3. Diabetic patients between the ages of 40 and 75 with LDL-C 70 to 189 mg/dL and no history of ASCVD. Patients with 10 year risk > 7.5% receive high-intensity statins while others receive moderate-intensity statins.
  4. Patients without clinical ASCVD or Diabetes Mellitus between the ages of 40 and 75, having an LDL-C 70 to 189 mg/dL and 10 year ASCVD risk of > 7.5%. These patients are to receive moderate-to-high intensity statins.

A few problems with this construct are:

  1. The Risk calculator is still shrouded in uncertainty. Many issues remain to be resolved, not the least of which is the fact that a strong Family History of premature ASCVD fails to impact risk in this system. Also, only 24,000 patients were evaluated to construct this tool which sits at the center of these guidelines and is meant to be used to determine therapy for hundreds of millions of people. Therefore, for now, when I opt to do a 10 year risk assessment I will still use Framingham Risk Scoring. I do so with the understanding of the limitations of this scoring system and the concomitant need for methods to further risk reclassify patients.
  2. The intention is to treat patients with high-intensity statins and assume an LDL-C reduction of > 50%, and moderate intensity statins to achieve a reduction of 30 to 50%. LDL-C goals are now passé in this paradigm. However, we all know that each patient is unique. Some respond very well to statin therapy; others do not. I will therefore continue to measure LDL-C (as well as LDL-P) on drug and I will continue to get my patients to goals at least as stringent as those in ATP3. There are ample data supporting the “lower is better” hypothesis. For example, the Cholesterol Treatment Trialists (CTT) study showed in both phases one and two that lower is better. The fact that we do not have RCTs that have used titration of statins to LDL goals as a primary endpoint in no way negates the overwhelming body of literature showing better outcomes at lower LDL-C , apo B, and LDL-P levels across a range of different statins. I will continue treat to targets.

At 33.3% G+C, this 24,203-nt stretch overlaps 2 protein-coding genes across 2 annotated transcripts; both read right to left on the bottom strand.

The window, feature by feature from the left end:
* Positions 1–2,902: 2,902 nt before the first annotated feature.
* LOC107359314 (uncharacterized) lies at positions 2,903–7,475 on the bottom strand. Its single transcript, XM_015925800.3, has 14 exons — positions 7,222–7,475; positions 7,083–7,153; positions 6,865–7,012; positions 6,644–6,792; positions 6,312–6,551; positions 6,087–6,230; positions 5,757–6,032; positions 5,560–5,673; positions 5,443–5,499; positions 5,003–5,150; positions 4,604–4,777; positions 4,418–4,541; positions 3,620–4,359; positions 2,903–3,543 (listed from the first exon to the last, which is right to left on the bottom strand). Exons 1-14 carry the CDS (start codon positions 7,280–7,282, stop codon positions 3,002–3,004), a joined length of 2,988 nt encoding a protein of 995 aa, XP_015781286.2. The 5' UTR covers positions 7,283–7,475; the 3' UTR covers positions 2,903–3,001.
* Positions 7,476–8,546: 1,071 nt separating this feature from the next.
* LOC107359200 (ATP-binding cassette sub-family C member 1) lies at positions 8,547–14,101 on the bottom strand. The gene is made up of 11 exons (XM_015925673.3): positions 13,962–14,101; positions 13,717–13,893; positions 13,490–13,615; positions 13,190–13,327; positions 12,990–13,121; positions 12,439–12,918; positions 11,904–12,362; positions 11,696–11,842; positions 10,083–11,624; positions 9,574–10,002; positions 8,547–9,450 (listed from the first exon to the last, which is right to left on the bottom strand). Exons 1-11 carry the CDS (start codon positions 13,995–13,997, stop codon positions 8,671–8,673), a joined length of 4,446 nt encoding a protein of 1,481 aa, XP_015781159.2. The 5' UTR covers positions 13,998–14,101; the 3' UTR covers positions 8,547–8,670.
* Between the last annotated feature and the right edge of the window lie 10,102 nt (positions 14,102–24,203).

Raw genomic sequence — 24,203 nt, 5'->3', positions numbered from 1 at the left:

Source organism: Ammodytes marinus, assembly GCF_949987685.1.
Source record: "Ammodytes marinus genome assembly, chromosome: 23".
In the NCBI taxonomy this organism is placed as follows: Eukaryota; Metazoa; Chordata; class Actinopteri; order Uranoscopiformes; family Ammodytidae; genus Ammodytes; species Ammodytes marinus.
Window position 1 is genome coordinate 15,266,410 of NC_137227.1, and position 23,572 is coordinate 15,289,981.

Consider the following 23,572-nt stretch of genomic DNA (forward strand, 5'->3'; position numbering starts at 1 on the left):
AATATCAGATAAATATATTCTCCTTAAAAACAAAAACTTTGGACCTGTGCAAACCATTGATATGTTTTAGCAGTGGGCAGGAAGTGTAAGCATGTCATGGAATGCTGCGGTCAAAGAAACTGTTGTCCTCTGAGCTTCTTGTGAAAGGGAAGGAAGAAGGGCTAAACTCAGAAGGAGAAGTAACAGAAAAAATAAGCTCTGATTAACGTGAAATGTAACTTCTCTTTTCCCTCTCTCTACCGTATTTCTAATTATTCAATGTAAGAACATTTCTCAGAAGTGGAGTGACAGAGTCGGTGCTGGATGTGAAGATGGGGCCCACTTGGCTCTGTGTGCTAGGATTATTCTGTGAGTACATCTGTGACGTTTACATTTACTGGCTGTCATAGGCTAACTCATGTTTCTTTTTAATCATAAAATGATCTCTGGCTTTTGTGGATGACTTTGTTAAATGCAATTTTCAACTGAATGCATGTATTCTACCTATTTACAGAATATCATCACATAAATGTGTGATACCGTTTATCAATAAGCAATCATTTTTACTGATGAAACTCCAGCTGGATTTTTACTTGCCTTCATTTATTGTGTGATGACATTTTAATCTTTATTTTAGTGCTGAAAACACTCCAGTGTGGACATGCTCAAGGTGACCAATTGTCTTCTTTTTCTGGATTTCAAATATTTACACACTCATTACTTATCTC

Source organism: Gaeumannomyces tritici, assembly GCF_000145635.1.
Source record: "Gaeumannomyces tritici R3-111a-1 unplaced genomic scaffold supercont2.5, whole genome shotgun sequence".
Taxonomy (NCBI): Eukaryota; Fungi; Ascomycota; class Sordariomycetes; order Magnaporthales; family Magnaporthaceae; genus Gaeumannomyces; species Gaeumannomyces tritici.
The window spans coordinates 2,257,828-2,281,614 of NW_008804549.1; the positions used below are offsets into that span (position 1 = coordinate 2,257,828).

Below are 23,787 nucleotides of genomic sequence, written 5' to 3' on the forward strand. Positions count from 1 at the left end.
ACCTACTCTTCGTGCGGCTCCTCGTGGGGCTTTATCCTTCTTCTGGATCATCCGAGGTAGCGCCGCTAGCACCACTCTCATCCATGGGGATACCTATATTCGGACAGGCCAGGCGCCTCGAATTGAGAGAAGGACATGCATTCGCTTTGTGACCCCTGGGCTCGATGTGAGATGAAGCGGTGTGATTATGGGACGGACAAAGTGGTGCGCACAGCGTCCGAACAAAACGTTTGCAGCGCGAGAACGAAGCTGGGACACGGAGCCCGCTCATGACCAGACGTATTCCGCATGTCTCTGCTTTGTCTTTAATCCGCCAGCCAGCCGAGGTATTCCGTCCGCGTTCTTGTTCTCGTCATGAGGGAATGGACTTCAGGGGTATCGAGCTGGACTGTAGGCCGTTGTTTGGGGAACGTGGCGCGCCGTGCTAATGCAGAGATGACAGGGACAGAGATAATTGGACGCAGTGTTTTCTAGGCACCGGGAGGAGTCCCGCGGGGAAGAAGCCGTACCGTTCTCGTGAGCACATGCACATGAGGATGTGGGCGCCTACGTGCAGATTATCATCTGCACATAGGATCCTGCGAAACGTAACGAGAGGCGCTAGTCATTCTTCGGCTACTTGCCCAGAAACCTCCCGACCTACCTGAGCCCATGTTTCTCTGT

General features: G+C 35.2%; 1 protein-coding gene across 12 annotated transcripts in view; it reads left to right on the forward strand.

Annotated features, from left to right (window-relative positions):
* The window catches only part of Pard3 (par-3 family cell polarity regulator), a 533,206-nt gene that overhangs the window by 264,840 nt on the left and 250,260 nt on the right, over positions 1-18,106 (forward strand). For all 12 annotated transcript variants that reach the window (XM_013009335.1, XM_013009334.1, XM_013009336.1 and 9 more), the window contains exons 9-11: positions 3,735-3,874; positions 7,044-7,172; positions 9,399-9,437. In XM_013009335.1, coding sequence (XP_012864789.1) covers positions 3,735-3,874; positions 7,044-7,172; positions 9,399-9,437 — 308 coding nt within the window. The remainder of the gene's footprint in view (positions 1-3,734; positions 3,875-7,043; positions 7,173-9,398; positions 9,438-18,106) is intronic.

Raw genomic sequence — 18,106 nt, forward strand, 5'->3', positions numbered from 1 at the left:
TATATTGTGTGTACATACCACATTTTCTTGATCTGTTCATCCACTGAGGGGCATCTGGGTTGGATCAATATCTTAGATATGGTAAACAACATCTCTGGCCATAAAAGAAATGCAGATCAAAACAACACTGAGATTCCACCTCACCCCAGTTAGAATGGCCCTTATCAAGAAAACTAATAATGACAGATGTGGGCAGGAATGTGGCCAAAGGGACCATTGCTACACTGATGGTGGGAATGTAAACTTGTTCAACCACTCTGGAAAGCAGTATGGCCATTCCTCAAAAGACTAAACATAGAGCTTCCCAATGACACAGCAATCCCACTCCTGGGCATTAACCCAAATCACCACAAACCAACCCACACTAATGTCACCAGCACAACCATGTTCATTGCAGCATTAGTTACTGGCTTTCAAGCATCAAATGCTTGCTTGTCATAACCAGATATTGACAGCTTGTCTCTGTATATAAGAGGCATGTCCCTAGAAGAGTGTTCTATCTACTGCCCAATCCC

3. The high-dose-statin-absent-adjunctive-therapy (or-even lipid/lipoprotein-follow-up) concept is to me “pie in the sky.” We all know that from an LDL-C – but even more so LDL-P or apo B – standpoint by prescribing statins alone we will fall woefully short of what we have been accustomed to achieve. We also know that lower is better. Thus, by adhering to the guidelines’ advice we will very possibly see worse future outcomes. Additionally, we know from several trials that statin-related Diabetes Mellitus is dose related. JUPITER found that 20 mg of Rosuvastatin reduced 2.5 ASCVD events or deaths for every one excess in DM. Thus there is a trade-off for uptitration of statins. For me, I will use statins as a base and other therapies such as cholesterol absorption inhibition and bile acid sequestration as adjunctive therapy.
  4. ASCVD includes the presence of PAD but it does not include the presence of subclinical disease in the coronary or carotid arterial trees. This is counterintuitive. There is ample evidence that the presence of a high Coronary Artery Calcium score (CAC) or age-and sex-inappropriate Carotid Intimal Media Thickness (CIMT) predicts higher risk of ASCVD events. Even absent the copious data we have accumulated, doesn’t it make physiologic sense to ascribe as much value to disease in the vascular beds that are direct culprits for the very events we are attempting to thwart as we do to distant arteries in the legs? I will continue to use CIMT and CAC (and coronary CT angiography) in intermediate risk patients as tools to risk reclassify patients.